Like sponges a child and teenager can see the faith and goodness at work in the lives of older generations in their lives and these living witnesses will strengthen their experience of the living presence of God in our world. This is the fertile field of the seed of faith falling on good soil. But the obstacles revealed in the Lord’s parable of the Sower and the Seed is just as relevant in our post modern world as it was when he told it from a fisherman’s boat on the sea of Galilee in the ancient world.
The seed of faith can land on the path and can easily be trampled by the busyness of life. The seed can land also on rocks and without the possibility of laying down roots, it is burned up by the heat of the day, which is the inevitable suffering in this world, as well as the not infrequent persecution and hostility directed against the Lord’s disciples.
Furthermore, the seed can fall among thorns and daily anxieties and fears, along with the lure of riches and material well being, can also choke the living Word. But even in the harshest climate life can endure and we believe that nothing is impossible for God because where there is life there is hope.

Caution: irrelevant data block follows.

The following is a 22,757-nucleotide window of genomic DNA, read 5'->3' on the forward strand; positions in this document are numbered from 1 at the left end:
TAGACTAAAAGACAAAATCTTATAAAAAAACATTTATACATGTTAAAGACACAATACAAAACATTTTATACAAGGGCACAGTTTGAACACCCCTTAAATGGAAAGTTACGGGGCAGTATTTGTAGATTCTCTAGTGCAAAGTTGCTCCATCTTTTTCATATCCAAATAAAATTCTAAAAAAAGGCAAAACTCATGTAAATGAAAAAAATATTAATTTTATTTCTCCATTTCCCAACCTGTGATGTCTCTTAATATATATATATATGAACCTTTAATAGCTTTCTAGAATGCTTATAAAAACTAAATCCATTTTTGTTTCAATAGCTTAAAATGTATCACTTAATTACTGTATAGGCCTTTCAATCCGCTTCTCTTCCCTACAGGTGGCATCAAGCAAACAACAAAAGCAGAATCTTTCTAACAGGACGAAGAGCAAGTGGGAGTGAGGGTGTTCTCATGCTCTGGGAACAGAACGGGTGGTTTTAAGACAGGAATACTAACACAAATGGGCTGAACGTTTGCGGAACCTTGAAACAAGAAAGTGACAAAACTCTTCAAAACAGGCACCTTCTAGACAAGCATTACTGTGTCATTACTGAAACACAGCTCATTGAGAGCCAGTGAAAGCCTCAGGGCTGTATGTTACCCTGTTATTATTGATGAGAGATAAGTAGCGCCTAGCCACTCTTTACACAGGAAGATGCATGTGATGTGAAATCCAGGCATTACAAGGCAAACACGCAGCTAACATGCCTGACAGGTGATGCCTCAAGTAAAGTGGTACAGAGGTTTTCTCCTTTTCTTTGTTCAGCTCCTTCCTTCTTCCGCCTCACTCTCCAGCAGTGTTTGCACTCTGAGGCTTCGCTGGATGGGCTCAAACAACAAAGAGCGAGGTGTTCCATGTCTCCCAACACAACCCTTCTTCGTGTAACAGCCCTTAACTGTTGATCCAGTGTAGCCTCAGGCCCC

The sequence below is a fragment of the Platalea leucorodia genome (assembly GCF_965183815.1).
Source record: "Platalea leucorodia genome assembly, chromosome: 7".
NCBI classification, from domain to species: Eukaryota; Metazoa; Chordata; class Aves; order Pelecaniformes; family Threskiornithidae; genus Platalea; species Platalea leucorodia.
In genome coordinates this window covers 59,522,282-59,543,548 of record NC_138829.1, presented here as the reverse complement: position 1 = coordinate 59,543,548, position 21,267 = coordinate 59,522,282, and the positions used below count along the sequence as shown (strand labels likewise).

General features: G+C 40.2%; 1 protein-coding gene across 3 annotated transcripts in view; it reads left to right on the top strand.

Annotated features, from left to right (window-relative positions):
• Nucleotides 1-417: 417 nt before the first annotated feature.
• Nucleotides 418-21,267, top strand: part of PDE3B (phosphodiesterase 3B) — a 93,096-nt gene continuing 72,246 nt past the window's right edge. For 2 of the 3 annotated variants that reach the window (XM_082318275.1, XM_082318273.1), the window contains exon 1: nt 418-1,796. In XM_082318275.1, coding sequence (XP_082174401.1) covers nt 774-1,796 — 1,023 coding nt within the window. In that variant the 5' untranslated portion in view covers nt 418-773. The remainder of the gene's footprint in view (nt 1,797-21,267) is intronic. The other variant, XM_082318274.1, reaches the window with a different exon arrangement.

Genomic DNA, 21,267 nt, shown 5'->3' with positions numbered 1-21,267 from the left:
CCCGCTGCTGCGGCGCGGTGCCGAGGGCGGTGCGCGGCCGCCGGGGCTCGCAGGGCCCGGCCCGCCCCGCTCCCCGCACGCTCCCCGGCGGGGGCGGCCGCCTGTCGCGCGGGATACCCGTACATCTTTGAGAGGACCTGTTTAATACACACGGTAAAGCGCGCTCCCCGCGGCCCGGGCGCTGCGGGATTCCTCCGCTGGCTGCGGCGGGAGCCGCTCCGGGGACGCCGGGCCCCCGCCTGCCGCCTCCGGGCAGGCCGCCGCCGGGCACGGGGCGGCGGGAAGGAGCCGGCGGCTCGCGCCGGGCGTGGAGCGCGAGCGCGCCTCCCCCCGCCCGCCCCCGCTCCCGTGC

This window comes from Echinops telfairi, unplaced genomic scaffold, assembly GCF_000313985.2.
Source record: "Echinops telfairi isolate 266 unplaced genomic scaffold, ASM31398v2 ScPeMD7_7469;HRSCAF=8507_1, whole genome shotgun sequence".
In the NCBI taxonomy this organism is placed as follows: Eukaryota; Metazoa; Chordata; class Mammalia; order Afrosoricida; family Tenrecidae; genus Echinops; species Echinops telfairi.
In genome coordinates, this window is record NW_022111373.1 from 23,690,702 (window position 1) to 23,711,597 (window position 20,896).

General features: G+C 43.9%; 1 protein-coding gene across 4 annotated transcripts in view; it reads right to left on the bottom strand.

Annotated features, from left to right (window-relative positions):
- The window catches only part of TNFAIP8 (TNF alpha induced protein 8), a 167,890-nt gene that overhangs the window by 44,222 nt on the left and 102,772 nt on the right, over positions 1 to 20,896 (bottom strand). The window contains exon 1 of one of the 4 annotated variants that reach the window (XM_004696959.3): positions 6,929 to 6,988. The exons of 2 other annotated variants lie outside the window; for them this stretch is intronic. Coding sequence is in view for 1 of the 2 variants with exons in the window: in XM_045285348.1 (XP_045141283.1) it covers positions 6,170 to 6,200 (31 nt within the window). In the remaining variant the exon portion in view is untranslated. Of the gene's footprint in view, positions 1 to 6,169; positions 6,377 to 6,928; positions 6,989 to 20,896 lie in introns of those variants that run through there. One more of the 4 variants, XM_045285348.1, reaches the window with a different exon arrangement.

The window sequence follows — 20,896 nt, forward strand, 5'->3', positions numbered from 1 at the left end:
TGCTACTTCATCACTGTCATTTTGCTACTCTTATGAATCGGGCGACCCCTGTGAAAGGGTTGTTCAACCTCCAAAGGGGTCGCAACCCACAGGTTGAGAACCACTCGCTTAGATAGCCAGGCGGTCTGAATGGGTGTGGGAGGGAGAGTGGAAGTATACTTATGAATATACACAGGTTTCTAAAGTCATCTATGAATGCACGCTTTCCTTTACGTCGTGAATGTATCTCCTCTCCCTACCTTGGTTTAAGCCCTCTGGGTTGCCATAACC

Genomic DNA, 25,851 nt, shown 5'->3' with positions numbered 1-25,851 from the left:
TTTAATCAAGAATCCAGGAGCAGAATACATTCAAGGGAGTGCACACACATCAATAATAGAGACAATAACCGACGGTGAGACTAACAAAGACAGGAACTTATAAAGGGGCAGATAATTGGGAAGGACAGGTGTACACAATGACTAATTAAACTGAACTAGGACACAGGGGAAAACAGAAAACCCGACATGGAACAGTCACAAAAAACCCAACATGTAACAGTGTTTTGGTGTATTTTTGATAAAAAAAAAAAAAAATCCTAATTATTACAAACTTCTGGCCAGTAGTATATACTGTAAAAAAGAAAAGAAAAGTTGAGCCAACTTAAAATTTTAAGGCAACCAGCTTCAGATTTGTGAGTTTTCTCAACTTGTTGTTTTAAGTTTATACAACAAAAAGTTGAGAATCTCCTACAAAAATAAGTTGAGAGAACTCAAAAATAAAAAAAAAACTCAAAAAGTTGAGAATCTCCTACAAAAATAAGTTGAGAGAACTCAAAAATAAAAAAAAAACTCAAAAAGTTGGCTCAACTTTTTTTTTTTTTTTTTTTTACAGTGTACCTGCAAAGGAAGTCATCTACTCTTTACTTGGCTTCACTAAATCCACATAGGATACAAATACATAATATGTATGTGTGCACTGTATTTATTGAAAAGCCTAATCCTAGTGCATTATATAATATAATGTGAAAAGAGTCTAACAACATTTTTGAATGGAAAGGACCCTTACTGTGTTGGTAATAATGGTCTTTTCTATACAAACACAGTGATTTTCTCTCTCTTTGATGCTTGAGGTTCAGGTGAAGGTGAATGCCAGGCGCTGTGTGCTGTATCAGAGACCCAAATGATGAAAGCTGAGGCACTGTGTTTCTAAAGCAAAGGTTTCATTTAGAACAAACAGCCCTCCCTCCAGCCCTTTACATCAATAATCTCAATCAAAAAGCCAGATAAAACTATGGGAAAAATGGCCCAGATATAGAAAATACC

The Lord calls us to persevere and create those gardens and cultures of faith in our families, parishes, schools and ministries, so that we can be life-long intentional disciples where vocations can flourish.
It requires communities of disciples to pray for and encourage vocations in every age. Vocations to the ordained and consecrated life remain a viable and critically important way to serve the Lord Jesus in our time. For more than a century, beginning in the 1850s, larger immigrant families produced many vocations for the priesthood and religious life. With the dawn of the modern world and for the past half century there have been seismic upheavals in the secular and religious realms calling into question all traditional values.